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Food & Drink

Mom petitions Girl Scouts to end its sugary milk partnership with Nestle

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 (Nestle Nesquik)

A California mother is petitioning Girl Scouts U.S.A. to end its partnership with food giant Nestle over the high sugar content in its branded cookie milk drinks. 

Earlier this fall, Nestle released two Girl Scout Cookie Nesquik products, inspired by the beloved Thin Mints and Samoa cookies. FoxNews.com then noted the high caloric content of the milk drinks. 

Monica Serratos, who is also the leader of her daughters' Girl Scout troop in Orange County, noticed the high sugar content when she was shopping and spotted the new product on shelves. Eager to try cookie flavored milk, her kids leapt toward the product, but the mother of four was appalled when she turned the container over and saw how much sugar each drink contained.

Nestle says that each 14 oz drink contains 42 grams of sugar.  According to the American Heart Association, children ages 4 to 8 should consume about 12.5 g of sugar per day.  That's three times more than the recommended daily amount.

Serratos started a petition she started on Change.org appealing to Girl Scout leaders nationwide, Girl Scouts CEO Anna Maria Chavez and its president Connie Lindsey to end the partnership with Nestle.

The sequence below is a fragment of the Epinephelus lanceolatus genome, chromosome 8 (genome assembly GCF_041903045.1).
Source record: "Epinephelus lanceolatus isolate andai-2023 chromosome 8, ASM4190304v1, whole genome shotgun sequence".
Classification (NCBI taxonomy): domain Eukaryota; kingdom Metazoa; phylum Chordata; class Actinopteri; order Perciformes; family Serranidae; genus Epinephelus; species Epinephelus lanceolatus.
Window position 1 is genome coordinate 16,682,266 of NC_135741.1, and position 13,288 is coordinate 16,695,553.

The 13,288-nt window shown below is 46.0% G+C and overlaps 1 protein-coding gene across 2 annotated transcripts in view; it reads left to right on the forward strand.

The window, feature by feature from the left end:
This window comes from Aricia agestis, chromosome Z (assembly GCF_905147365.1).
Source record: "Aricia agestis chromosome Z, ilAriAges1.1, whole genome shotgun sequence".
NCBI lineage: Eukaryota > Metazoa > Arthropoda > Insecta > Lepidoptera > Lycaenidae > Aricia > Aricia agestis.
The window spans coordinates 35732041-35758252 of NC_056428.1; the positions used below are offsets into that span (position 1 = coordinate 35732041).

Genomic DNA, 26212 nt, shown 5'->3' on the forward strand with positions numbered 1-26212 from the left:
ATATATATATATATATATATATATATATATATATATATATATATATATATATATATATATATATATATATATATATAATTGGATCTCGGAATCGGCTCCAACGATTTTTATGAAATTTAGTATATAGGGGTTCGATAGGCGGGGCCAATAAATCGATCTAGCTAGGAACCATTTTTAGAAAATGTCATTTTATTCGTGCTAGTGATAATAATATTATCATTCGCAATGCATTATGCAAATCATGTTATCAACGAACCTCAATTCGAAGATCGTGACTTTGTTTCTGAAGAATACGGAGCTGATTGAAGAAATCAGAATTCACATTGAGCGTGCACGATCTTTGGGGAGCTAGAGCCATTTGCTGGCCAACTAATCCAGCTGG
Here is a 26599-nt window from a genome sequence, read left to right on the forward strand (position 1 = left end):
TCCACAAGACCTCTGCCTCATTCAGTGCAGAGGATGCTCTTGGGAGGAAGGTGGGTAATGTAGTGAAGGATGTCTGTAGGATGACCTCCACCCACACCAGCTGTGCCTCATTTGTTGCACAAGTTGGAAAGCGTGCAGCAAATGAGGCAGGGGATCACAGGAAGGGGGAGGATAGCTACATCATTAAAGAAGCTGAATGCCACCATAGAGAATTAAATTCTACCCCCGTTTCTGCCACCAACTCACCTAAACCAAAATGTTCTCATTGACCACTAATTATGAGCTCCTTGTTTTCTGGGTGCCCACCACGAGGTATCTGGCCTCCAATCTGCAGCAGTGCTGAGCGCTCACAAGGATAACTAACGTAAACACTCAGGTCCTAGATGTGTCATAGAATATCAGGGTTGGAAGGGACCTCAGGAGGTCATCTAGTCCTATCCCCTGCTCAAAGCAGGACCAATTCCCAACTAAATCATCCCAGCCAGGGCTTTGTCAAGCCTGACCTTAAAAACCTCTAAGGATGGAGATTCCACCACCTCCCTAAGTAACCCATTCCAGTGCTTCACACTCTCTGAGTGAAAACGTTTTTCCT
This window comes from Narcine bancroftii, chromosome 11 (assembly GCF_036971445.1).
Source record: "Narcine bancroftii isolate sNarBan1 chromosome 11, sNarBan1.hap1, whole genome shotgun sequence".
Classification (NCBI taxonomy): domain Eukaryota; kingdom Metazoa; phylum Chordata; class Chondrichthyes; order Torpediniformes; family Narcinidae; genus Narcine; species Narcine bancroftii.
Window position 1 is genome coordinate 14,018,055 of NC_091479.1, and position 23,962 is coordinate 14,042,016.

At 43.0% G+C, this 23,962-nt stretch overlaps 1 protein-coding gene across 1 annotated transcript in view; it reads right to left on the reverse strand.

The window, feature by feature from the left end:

"If Girl Scouts continues to partner with companies that market sugary foods/drinks to children, our future generations will surely suffer. We will continue to see a rise in childhood obesity, diabetes and poor health for our children," Serratos wrote in the petition, which currently has over 7,500 signatures.

"Instead of spending their time coming up with the new cookie flavor, ice cream flavor, candy bar or 'flavored' milk, they could focus that energy on more positive ways to earn money, while setting an example for not only the girls, but the nation," Serratos told FoxNews.com.  "Imagine if Girl Scouts pioneered a movement for healthier eating and fundraisers that were in line with their core values." 

Joanne Crawford-Duner, director of integrated marketing communications for Nestle's U.S. beverage division, acknowledged that added sugar is a big concern for parents but reiterated that the partnership with Girl Scouts was a way to bring “universally loved flavors to their portfolio.”

“Many people may be surprised to know that the amount of added sugar in our Nesquik milks is less than that found in popular juice drinks and low-fat fruit-flavored yogurt,” Crawford-Duner said. “We’re working to reduce sugar... For example, we’ve reduced added sugar on our Nesquik powder.”

We tried to reach out to Girl Scouts U.S.A, but multiple requests by phone and email for comment were not answered.

The cookie milk will only be available in stores for another few weeks and no further Girl Scout product partnerships have been planned, said Crawford-Duner.

Serratos says she has yet to hear from anyone at Girl Scouts U.S.A., but says she will continue to advocate for healthier choices from an organization she cherishes. 

"Girl Scouts is a very recognizable organization that provides a lot of opportunities to a lot of girls. It's something we plan on continuing with for a long time," Serratos said. But did reiterate that in her personal opinion "the money earned is in no way a fair trade for any child's health."